Humans are descended from ancient apes, and like them (and modern apes) we are generally omnivorous. But should we still eat meat and animal products? Animal rights activist Katrina Fox doesn’t think so. It is not an easily dismissed idea – after all, just because something is ‘natural’ doesn’t mean it’s good. Yet I remain unconvinced that veganism is the only ethical way to eat.
Fox checks all the boxes on the reasons-not-to-eat-meat list, citing the sentience and higher-level thinking of animals, the lack of a biological necessity for animal foods, the conditions under which animals are farmed, and the ecological cost of animal farming. She also raises a historiographical argument, which I’ll leave until last.
Animals are expensive, from a natural resources standpoint. I’m sure you have all seen the statistics at some point – one kilogram of beef takes about 15,500 litres of water to produce, counting the water used to grow the grass/hay and grains that cows eat. For sheep, it’s 6,100 litres per kilogram of meat, a litre of milk takes 1,000 litres of water, one egg requires 200 litres, etc. In a world where fresh water is scarce, it’s a sobering thought. Then you have the vast deforestation to gain more grazing land, the use of fertilisers and pesticides on pastures, the degradation of the land and displacement of other species by herds, and the various byproducts of all the fossil-fueled industrial processes used in rearing and harvesting and distributing.
To my mind, this is by far the strongest argument to eat less meat, or go without entirely. If having a smaller ecological footprint is important to you, you really should go vegetarian.
The methods by which animal products are produced is probably the most high-profile of the animal-rights issues. Fox decided to make it the centrepiece of her opinion column, even going so far as to say that the trend towards more humane treatment of animals raised for food is “a giant step backwards”, criticising the RSPCA and Peter Singer for suggesting there can be such a thing as “humane slaughter” and their efforts to improve the lives of chickens and pigs destined for our plates. Fox clearly feels this is letting humanity off the ethical hook, as she would prefer we examine our need to use animals instead of how we treat them before killing them.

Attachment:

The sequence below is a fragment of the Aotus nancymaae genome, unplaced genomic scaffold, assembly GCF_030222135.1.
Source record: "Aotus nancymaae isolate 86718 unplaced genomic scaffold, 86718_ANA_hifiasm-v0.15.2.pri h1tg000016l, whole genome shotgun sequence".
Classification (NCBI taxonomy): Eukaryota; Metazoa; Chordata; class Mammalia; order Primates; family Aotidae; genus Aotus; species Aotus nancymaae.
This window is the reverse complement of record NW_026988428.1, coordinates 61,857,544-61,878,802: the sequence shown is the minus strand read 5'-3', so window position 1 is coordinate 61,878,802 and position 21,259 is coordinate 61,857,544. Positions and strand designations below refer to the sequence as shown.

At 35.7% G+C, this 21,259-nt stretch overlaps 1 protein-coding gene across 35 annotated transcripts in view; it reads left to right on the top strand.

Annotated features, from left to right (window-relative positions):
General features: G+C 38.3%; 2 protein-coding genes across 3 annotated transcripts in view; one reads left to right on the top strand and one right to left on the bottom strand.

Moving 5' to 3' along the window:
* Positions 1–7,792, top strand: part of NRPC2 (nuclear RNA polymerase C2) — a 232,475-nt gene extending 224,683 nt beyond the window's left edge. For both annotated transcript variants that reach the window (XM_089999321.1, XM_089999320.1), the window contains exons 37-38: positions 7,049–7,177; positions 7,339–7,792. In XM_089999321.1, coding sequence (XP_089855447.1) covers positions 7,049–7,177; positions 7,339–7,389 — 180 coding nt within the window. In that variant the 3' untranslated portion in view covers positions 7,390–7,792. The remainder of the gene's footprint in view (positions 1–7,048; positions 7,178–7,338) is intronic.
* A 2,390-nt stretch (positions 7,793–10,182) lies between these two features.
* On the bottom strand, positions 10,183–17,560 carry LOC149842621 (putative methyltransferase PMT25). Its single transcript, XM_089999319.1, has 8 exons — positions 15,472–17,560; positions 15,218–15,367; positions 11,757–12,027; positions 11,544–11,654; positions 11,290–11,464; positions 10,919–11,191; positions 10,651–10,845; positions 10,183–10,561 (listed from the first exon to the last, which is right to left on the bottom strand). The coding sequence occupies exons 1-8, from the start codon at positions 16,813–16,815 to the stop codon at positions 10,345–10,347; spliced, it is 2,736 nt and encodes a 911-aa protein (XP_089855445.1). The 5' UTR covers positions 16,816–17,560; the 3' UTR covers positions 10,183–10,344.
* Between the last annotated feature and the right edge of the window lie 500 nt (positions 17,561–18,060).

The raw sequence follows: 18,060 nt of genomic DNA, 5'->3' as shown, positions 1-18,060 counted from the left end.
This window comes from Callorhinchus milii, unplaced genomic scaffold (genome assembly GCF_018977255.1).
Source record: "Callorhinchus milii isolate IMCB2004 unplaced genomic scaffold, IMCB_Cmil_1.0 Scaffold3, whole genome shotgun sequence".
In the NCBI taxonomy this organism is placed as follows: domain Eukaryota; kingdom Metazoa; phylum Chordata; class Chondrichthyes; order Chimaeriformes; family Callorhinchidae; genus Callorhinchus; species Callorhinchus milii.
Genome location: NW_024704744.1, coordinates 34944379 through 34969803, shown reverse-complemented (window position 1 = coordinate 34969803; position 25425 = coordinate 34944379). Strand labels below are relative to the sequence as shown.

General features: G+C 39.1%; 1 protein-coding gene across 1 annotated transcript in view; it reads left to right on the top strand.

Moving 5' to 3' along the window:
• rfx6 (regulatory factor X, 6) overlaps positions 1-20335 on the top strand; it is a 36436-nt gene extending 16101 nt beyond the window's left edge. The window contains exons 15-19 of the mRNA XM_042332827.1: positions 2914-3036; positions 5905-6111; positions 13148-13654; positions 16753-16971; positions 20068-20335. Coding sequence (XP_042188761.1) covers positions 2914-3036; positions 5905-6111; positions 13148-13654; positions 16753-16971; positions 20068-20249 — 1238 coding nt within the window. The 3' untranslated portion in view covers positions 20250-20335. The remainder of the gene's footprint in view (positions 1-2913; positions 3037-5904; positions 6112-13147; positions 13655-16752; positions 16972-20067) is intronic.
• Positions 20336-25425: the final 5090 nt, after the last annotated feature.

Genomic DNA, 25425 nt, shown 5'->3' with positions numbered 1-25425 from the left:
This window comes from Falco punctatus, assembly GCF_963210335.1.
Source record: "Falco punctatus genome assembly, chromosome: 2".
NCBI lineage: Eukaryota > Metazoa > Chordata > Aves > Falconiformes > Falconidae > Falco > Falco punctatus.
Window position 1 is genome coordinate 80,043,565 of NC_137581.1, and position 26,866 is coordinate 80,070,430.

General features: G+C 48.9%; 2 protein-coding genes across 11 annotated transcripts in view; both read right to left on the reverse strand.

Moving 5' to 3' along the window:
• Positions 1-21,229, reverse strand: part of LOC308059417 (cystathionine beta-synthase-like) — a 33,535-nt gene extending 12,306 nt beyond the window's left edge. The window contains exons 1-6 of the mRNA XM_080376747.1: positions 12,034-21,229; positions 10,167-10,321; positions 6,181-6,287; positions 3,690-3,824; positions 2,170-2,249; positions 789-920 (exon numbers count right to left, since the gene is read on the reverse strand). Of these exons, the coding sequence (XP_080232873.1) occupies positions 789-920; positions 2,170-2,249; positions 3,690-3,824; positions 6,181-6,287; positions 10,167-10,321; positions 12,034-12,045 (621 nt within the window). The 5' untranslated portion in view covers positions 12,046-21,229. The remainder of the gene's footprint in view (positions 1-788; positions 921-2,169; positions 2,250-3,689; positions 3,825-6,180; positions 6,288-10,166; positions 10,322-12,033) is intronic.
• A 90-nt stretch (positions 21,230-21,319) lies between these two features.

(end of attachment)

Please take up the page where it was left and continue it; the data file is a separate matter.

It looks like a classic case of letting the perfect be the enemy of the good. Reducing unnecessary cruelty to animals is something to be welcomed, not castigated for not going far enough. Surely even Fox recognises that her project is a very long-term one, and that steps in the right direction are to be supported? I, for one, am pleased that we can bring about positive change in our consumption habits just by convincing people it’s a good idea – it reinforces my view that persuasive power and voluntary action are suitable vehicles for a great deal of cultural progress. If only people allowed them to flourish in other areas as well. But I digress.
Ow, my pancreas!
Vegetarians have long made the case that we humans don’t really need meat to survive. It’s true. In fact, over-consumption of meat (from an evolutionary point of view) is a prime cause of coronary disease, colon cancer, and a factor in several other cancers and degenerative diseases. Protein can be had from other sources, and mineral and vitamin deficiencies are not really an issue- if you are careful, B12 supplements are advised, but that’s about it.
However, there are many things which aren’t necessary for human survival. Chocolate, for starters. You could live healthily on Dozer’s “single cell protein combined with synthetic aminos, vitamins, and minerals” porridge, but is that really living? Here we see another side to the vegetarians who make this argument – an underlying asceticism. To them, eating meat is “pure extravagance”, in the words of aggressive vegetarian George Dvorsk. But that’s not an argument, it’s a philosophical position.
Katrina Fox states unequivocally that animals going to the slaughterhouse are “sentient”. She just slips it in there, without batting a metaphorical eye. While her column bears the signs of having been cut down from an earlier, more substantive piece, I suspect that even in the previous incarnation there was no attempt to expand or explain this claim. Why should there be? By the simple definition of sentience – to experience the world subjectively – all our food animals qualify. Generally it is expressed as the ability to feel pain and pleasure, as Fox does in her second paragraph. I disagree with this formulation (bearing in mind that we can never know for sure what animals experience and can only rely on proxies and inference). It is surely absurd to imagine sentience as being a binary condition that you either have or you don’t. Far more plausible, I feel, is the concept of a spectrum, or sliding scale, of sentience. This is formalised in the sentience quotient.